The Media School

COVID-19 changes safety protocol in Bloomington gyms and studios

December 3rd, 2020 by
Photograph by Caroline Theil

MiKenzie Woods is a member of Orangetheory Fitness. While the gym has had to change protocols due to COVID-19, Woods feels safe knowing her health is being put first.

MiKenzie Woods is an Orangetheory Fitness member and an IU student who attends workout classes Bloomington. When seasonal breaks approach, she continues attending in Granger, her hometown.

Woods remembers being in her class at home while the instructors announced it was the last Orangetheory session until further notice, due to the COVID-19 outbreak.

“They closed really quick,” she said. “I was actually in a class in my hometown, and they announced it while I was working out that we were the last class. They were cancelling the rest of the day, and that was at the very beginning of March right when it all happened.”

Woods, along with local gym owners and operators, has experienced a shift in normal fitness routines. Some are focused on providing a clean and safe environment. Others are fighting the threat of keeping the doors open.

In the first week of March, bars, office buildings, gyms and studios, like Orangetheory Fitness and Ekah Yoga, were closed due to the pandemic.

Bloomington Orangetheory owner Lyle Feigenbaum has an abundance of guidance to follow from the state of Indiana.

“Everyone had to shut down,” he said. “We shut down on March 17. The state would let you know when you could reopen. The first available date was on May 23, but we chose to wait until June 1.”

Photograph by Caroline Theil

In between classes at Orangetheory, members are instructed to wait outside while being socially distant. This allows members to be safe while the gym is being cleaned.

Orangetheory worked closely with the infectious disease specialist Dr. Cole Beeler at Indiana University to ensure safety for the gym members.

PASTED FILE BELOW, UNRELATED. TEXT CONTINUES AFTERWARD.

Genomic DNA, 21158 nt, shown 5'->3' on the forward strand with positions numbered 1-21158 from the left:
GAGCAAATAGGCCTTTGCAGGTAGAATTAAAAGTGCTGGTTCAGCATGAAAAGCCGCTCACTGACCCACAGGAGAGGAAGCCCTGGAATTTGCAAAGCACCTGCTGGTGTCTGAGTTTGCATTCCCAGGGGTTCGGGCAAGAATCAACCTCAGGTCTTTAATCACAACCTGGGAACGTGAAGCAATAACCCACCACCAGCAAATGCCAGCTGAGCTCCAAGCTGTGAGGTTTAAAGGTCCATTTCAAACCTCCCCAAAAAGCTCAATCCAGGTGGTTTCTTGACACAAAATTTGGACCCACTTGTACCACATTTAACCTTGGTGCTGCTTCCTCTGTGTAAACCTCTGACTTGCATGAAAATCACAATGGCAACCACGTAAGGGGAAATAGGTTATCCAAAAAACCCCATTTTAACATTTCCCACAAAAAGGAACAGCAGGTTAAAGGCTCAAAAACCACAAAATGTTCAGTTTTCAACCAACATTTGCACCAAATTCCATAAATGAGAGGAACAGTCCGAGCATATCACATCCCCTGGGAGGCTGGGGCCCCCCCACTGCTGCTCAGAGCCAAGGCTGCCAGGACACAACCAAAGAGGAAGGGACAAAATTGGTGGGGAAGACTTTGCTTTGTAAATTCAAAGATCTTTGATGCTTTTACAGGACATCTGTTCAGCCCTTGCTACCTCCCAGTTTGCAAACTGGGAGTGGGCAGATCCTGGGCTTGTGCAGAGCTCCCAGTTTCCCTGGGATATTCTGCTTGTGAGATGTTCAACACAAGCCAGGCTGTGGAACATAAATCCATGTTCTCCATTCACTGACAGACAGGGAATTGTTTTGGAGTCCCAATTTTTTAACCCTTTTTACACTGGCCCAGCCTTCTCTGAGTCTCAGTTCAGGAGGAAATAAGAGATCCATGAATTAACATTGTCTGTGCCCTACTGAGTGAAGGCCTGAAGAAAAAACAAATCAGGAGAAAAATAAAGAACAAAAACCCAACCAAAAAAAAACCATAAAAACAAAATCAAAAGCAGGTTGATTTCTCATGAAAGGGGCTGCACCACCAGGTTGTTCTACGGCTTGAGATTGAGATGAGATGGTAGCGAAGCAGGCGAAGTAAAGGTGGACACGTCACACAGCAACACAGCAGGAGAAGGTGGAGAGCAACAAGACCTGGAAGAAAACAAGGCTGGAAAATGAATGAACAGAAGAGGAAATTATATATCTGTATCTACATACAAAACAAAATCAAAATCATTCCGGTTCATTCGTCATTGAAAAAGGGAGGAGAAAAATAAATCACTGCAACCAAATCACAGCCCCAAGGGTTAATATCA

“It was amazing,” said Feigenbaum. “He said this is how the virus works, and everything he has told us back in April, has held true today.”

Feigenbaum said it all starts with safety, and at Orangetheory, that’s what everything is all about.

“He gave us the confidence in not only how we can safely reopen the studio, but how we can live our lives and not in fear,” he said. “It makes people very comfortable to know safety is our number one concern.” 

Orangetheory has a handful of protocols in place to ensure safety to both employees and members.  

“When you come in, you have to wait outside about eight feet apart,” said Feigenbaum. “You have to do a wellness check before you come in and a temperature check.”

The studio provides wipes and disinfectant stations for everyone who enters. This ensures members are wiping down machines before and after use.

“Then we go in and clean in between class,” said Feigenbaum. “And then deep clean every night.”

Woods said she feels safe while working out in Bloomington.

“They are really good about cleaning between all the rotations, so I feel like everything is super sanitized,” she said. “They are doing a lot to ensure all of our health is in good shape.”

“They are doing a lot to ensure all of our health is in good shape.”  – MiKenzie Woods, member at Orangetheory Fitness

Crystal Olry, part owner of Ekah Yoga has followed a different approach in how the studio is run.

“Within a confined space, people were going to have a really hard time finding that peace,” she said. “So, we jumped over to Zoom right away, which was able to help us sustain our members virtually.”

Olry said Ekah is experiencing trouble staying open throughout the pandemic.

“We are having a bit of difficulty right now being our financials are a little low,” she said.

Because of this, Olry has had to make some tough decisions. She’s prepping to ask teachers who have full-time jobs or don’t live off the yoga incomes if they could donate their time the next couple of months.

“We are applying for a grant through the city,” she said.

While COVID-19 has impacted the studio in many ways, Olry said things are still unstable. But she remains hopeful.

“I keep saying I think we are starting to see the fog at the end of the tunnel,” she said. “The sun is still there. We are making our way through this coronavirus, this pandemic, and things are starting to get back to this new normal.”